Rape, sex and fisticuffs in space are only some of the musings about what awaits us out there. If that was the strangest story, it might not merit much attention, but it is not.
And that’s not all. There is Mars One, a non-profit organization promoting a “one way mission to Mars” in 2026.
A bigger question than “who wants to blast-off with who” is asking “why do we care?”
Following the debacle of Vietnam, we just kind of gave up on Kennedy’s vision of Camelot in space.
America pretty much lost interest in the space race when we won it. Neil Armstrong set foot on the moon in 1969. Then our attitude pretty much became “been there, done that.”
After that our interest in space was, at best, episodic. Everybody paid attention to the Challenger disaster in 1986. The Apollo 13 movie in 1995 may have pulled a bigger audience than the original moon mission in 1970.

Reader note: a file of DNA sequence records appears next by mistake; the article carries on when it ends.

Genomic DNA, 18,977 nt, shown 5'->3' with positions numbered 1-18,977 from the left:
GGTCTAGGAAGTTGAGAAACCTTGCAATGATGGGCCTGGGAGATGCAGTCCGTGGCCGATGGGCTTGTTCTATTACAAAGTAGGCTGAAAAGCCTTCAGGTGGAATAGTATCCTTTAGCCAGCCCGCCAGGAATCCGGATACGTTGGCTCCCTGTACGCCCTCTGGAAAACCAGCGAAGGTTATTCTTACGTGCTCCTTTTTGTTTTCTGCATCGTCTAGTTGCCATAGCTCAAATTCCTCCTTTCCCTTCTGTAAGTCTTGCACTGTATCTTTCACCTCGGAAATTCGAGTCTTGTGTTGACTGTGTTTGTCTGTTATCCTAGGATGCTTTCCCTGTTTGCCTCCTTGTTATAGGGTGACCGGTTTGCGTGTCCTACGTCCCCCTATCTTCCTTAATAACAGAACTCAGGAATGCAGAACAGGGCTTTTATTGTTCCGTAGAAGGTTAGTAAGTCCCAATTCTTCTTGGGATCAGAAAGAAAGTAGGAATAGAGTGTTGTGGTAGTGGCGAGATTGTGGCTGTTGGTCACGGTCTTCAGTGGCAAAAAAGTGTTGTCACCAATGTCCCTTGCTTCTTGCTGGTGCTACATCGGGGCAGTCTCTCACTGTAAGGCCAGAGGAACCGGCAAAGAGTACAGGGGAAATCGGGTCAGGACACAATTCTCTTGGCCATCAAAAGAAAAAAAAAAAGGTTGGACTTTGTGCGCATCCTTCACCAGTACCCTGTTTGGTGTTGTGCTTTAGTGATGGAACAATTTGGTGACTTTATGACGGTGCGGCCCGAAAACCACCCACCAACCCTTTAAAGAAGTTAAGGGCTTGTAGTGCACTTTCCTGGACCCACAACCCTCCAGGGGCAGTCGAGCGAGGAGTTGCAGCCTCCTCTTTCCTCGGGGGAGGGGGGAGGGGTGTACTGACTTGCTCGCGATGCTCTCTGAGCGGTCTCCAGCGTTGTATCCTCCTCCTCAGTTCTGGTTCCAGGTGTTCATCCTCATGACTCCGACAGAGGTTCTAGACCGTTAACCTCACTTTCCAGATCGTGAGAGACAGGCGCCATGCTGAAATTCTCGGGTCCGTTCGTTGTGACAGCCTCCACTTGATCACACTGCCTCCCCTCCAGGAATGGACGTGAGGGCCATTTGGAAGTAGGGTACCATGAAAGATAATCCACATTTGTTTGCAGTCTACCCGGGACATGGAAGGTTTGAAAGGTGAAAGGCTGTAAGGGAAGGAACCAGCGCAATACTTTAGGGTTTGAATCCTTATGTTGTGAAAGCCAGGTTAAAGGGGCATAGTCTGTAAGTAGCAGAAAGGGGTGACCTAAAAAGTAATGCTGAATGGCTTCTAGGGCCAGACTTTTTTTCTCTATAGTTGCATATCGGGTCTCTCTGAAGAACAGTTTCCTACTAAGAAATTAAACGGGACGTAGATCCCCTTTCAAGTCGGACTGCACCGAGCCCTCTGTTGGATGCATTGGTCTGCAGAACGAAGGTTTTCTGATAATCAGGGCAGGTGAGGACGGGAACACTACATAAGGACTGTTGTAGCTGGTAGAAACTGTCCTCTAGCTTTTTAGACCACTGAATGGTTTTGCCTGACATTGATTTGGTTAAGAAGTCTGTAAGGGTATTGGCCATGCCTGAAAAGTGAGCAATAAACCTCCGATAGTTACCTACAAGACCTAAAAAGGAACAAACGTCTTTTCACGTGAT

Now, all of sudden, we all want to be lost in space again.
Also we are seeing some unprecedented developments in private sector commercial space efforts. Maybe we think we can make a buck?
Certainly space is back in our imagination. Why else would Disney be interested in cranking out new Star Wars movies other than to cash in on our new lust to go to (and, I guess, lust in) space?
Maybe a little (age-appropriate) discussion of sex and violence isn’t bad. After all, as soon as humans started thinking seriously about going into the great beyond, Hollywood started making films of fighting and wooing there–like Cat-Women of the Moon.
We should be capitalizing on a renewed interest in space to inspire a new generation to study, learn, invent, create and dream.
Whatever it takes to get America thinking big and bold again works for me.